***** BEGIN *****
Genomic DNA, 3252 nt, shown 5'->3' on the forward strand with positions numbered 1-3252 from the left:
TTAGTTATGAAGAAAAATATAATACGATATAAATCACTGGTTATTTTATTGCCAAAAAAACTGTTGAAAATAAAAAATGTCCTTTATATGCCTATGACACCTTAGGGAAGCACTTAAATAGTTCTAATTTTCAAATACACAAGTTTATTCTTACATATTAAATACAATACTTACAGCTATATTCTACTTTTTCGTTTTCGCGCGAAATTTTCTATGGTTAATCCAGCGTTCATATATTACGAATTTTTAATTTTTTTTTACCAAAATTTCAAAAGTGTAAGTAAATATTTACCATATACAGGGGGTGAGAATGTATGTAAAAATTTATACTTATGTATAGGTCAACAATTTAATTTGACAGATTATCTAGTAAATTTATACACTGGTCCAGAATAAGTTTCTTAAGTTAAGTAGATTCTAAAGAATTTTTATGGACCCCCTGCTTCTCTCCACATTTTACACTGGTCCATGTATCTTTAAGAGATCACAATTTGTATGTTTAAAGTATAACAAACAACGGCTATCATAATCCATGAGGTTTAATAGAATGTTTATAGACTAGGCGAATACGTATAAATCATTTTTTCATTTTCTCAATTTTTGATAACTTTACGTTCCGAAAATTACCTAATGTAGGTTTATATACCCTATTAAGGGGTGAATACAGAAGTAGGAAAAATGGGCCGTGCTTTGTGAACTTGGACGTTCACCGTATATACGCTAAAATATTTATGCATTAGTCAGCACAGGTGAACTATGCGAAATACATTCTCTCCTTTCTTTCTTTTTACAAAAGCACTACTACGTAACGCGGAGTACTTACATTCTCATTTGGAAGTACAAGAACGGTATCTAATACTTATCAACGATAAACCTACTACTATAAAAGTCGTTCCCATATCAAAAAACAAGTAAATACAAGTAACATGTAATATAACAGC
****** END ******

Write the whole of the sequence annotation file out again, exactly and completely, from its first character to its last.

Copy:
Genomic DNA, 3252 nt, shown 5'->3' on the forward strand with positions numbered 1-3252 from the left:
TTAGTTATGAAGAAAAATATAATACGATATAAATCACTGGTTATTTTATTGCCAAAAAAACTGTTGAAAATAAAAAATGTCCTTTATATGCCTATGACACCTTAGGGAAGCACTTAAATAGTTCTAATTTTCAAATACACAAGTTTATTCTTACATATTAAATACAATACTTACAGCTATATTCTACTTTTTCGTTTTCGCGCGAAATTTTCTATGGTTAATCCAGCGTTCATATATTACGAATTTTTAATTTTTTTTTACCAAAATTTCAAAAGTGTAAGTAAATATTTACCATATACAGGGGGTGAGAATGTATGTAAAAATTTATACTTATGTATAGGTCAACAATTTAATTTGACAGATTATCTAGTAAATTTATACACTGGTCCAGAATAAGTTTCTTAAGTTAAGTAGATTCTAAAGAATTTTTATGGACCCCCTGCTTCTCTCCACATTTTACACTGGTCCATGTATCTTTAAGAGATCACAATTTGTATGTTTAAAGTATAACAAACAACGGCTATCATAATCCATGAGGTTTAATAGAATGTTTATAGACTAGGCGAATACGTATAAATCATTTTTTCATTTTCTCAATTTTTGATAACTTTACGTTCCGAAAATTACCTAATGTAGGTTTATATACCCTATTAAGGGGTGAATACAGAAGTAGGAAAAATGGGCCGTGCTTTGTGAACTTGGACGTTCACCGTATATACGCTAAAATATTTATGCATTAGTCAGCACAGGTGAACTATGCGAAATACATTCTCTCCTTTCTTTCTTTTTACAAAAGCACTACTACGTAACGCGGAGTACTTACATTCTCATTTGGAAGTACAAGAACGGTATCTAATACTTATCAACGATAAACCTACTACTATAAAAGTCGTTCCCATATCAAAAAACAAGTAAATACAAGTAACATGTAATATAACAGC